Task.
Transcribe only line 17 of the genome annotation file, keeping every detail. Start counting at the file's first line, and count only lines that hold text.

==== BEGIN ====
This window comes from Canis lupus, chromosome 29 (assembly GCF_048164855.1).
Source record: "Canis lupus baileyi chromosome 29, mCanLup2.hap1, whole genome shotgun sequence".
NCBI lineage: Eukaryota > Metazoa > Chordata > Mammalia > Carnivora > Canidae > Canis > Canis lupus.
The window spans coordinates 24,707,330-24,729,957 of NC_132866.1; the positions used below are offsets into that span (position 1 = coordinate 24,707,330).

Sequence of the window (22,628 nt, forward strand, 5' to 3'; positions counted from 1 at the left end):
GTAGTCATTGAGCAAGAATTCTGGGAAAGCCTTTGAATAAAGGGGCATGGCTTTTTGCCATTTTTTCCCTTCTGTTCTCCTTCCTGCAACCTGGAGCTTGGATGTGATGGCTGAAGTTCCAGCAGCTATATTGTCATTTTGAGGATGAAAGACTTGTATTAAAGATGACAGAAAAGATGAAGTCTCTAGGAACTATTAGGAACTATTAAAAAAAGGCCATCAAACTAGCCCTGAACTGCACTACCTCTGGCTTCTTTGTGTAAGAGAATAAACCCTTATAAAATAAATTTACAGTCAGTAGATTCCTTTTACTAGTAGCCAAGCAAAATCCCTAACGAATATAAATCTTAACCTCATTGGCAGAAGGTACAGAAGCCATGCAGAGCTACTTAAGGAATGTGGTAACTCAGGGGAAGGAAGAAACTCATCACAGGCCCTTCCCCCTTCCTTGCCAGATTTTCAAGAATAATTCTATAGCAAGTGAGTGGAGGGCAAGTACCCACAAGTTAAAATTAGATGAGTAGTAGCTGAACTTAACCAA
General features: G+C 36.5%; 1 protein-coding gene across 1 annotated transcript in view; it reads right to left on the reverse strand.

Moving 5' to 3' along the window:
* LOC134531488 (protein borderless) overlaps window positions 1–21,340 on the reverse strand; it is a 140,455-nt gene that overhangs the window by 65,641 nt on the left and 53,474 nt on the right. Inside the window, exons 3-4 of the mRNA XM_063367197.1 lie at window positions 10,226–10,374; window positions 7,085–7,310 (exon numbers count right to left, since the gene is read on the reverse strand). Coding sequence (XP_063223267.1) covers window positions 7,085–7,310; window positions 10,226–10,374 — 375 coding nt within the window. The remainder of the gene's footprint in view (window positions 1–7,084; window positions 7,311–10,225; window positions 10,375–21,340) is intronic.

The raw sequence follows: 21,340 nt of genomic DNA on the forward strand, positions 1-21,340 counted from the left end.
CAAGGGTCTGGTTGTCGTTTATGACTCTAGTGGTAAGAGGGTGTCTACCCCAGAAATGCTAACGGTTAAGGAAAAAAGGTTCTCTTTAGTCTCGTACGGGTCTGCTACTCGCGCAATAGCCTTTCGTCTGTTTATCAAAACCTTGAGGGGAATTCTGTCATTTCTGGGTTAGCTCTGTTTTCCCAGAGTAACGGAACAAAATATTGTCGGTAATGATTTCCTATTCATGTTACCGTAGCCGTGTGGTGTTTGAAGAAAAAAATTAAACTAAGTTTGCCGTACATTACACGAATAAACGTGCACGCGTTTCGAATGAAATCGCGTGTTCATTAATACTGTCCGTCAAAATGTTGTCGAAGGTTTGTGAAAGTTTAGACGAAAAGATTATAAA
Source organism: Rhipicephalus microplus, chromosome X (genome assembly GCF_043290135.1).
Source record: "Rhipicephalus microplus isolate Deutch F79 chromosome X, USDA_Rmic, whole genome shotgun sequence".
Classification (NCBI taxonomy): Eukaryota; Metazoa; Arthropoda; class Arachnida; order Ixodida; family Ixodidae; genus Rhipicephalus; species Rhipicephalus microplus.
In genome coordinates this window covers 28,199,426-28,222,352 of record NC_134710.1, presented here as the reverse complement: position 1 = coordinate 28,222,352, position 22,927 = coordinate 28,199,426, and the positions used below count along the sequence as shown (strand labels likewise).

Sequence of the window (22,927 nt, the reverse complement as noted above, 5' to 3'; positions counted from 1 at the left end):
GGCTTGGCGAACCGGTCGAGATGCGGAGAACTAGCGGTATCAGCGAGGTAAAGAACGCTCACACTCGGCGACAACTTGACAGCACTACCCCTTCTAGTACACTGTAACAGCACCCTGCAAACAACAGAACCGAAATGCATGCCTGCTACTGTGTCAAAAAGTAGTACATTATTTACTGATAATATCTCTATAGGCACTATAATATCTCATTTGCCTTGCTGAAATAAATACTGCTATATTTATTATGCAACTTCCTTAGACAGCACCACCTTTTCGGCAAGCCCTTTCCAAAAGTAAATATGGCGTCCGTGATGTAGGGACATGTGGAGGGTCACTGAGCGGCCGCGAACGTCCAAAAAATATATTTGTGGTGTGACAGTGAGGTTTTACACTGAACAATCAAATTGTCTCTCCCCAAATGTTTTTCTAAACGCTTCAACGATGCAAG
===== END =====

GGCTTGGCGAACCGGTCGAGATGCGGAGAACTAGCGGTATCAGCGAGGTAAAGAACGCTCACACTCGGCGACAACTTGACAGCACTACCCCTTCTAGTACACTGTAACAGCACCCTGCAAACAACAGAACCGAAATGCATGCCTGCTACTGTGTCAAAAAGTAGTACATTATTTACTGATAATATCTCTATAGGCACTATAATATCTCATTTGCCTTGCTGAAATAAATACTGCTATATTTATTATGCAACTTCCTTAGACAGCACCACCTTTTCGGCAAGCCCTTTCCAAAAGTAAATATGGCGTCCGTGATGTAGGGACATGTGGAGGGTCACTGAGCGGCCGCGAACGTCCAAAAAATATATTTGTGGTGTGACAGTGAGGTTTTACACTGAACAATCAAATTGTCTCTCCCCAAATGTTTTTCTAAACGCTTCAACGATGCAAG